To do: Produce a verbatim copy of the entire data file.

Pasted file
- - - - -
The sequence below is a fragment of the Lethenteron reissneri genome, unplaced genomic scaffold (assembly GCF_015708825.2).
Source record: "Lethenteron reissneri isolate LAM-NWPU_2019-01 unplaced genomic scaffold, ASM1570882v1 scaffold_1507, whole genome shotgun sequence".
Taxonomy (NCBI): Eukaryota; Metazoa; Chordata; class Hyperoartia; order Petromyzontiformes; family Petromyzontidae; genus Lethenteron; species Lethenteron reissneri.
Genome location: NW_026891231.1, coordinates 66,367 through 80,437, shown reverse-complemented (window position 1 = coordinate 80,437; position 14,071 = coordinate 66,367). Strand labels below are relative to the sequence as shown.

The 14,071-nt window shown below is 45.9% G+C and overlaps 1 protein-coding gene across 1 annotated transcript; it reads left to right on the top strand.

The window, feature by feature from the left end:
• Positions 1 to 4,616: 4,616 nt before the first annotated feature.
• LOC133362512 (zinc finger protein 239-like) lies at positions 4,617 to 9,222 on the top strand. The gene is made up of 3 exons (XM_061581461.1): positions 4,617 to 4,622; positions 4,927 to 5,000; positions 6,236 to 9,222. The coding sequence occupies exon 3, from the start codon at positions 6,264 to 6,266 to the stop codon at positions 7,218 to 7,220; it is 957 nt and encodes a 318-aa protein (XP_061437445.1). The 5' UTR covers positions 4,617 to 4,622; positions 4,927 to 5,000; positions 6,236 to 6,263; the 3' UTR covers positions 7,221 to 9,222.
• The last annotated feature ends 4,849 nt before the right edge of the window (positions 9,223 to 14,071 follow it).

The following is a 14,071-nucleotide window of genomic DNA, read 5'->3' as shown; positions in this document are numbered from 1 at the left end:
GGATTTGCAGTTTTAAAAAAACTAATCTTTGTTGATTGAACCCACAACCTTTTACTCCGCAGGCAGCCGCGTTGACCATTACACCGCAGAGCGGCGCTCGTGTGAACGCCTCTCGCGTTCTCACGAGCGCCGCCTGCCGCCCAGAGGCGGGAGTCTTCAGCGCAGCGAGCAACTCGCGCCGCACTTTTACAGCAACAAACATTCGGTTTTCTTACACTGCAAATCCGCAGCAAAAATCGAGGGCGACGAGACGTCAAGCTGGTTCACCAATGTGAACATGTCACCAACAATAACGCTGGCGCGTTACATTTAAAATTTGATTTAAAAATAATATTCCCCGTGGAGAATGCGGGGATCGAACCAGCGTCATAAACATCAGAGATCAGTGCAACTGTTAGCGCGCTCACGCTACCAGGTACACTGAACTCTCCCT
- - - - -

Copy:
The sequence below is a fragment of the Lethenteron reissneri genome, unplaced genomic scaffold (assembly GCF_015708825.2).
Source record: "Lethenteron reissneri isolate LAM-NWPU_2019-01 unplaced genomic scaffold, ASM1570882v1 scaffold_1507, whole genome shotgun sequence".
Taxonomy (NCBI): Eukaryota; Metazoa; Chordata; class Hyperoartia; order Petromyzontiformes; family Petromyzontidae; genus Lethenteron; species Lethenteron reissneri.
Genome location: NW_026891231.1, coordinates 66,367 through 80,437, shown reverse-complemented (window position 1 = coordinate 80,437; position 14,071 = coordinate 66,367). Strand labels below are relative to the sequence as shown.

The 14,071-nt window shown below is 45.9% G+C and overlaps 1 protein-coding gene across 1 annotated transcript; it reads left to right on the top strand.

The window, feature by feature from the left end:
• Positions 1 to 4,616: 4,616 nt before the first annotated feature.
• LOC133362512 (zinc finger protein 239-like) lies at positions 4,617 to 9,222 on the top strand. The gene is made up of 3 exons (XM_061581461.1): positions 4,617 to 4,622; positions 4,927 to 5,000; positions 6,236 to 9,222. The coding sequence occupies exon 3, from the start codon at positions 6,264 to 6,266 to the stop codon at positions 7,218 to 7,220; it is 957 nt and encodes a 318-aa protein (XP_061437445.1). The 5' UTR covers positions 4,617 to 4,622; positions 4,927 to 5,000; positions 6,236 to 6,263; the 3' UTR covers positions 7,221 to 9,222.
• The last annotated feature ends 4,849 nt before the right edge of the window (positions 9,223 to 14,071 follow it).

The following is a 14,071-nucleotide window of genomic DNA, read 5'->3' as shown; positions in this document are numbered from 1 at the left end:
GGATTTGCAGTTTTAAAAAAACTAATCTTTGTTGATTGAACCCACAACCTTTTACTCCGCAGGCAGCCGCGTTGACCATTACACCGCAGAGCGGCGCTCGTGTGAACGCCTCTCGCGTTCTCACGAGCGCCGCCTGCCGCCCAGAGGCGGGAGTCTTCAGCGCAGCGAGCAACTCGCGCCGCACTTTTACAGCAACAAACATTCGGTTTTCTTACACTGCAAATCCGCAGCAAAAATCGAGGGCGACGAGACGTCAAGCTGGTTCACCAATGTGAACATGTCACCAACAATAACGCTGGCGCGTTACATTTAAAATTTGATTTAAAAATAATATTCCCCGTGGAGAATGCGGGGATCGAACCAGCGTCATAAACATCAGAGATCAGTGCAACTGTTAGCGCGCTCACGCTACCAGGTACACTGAACTCTCCCT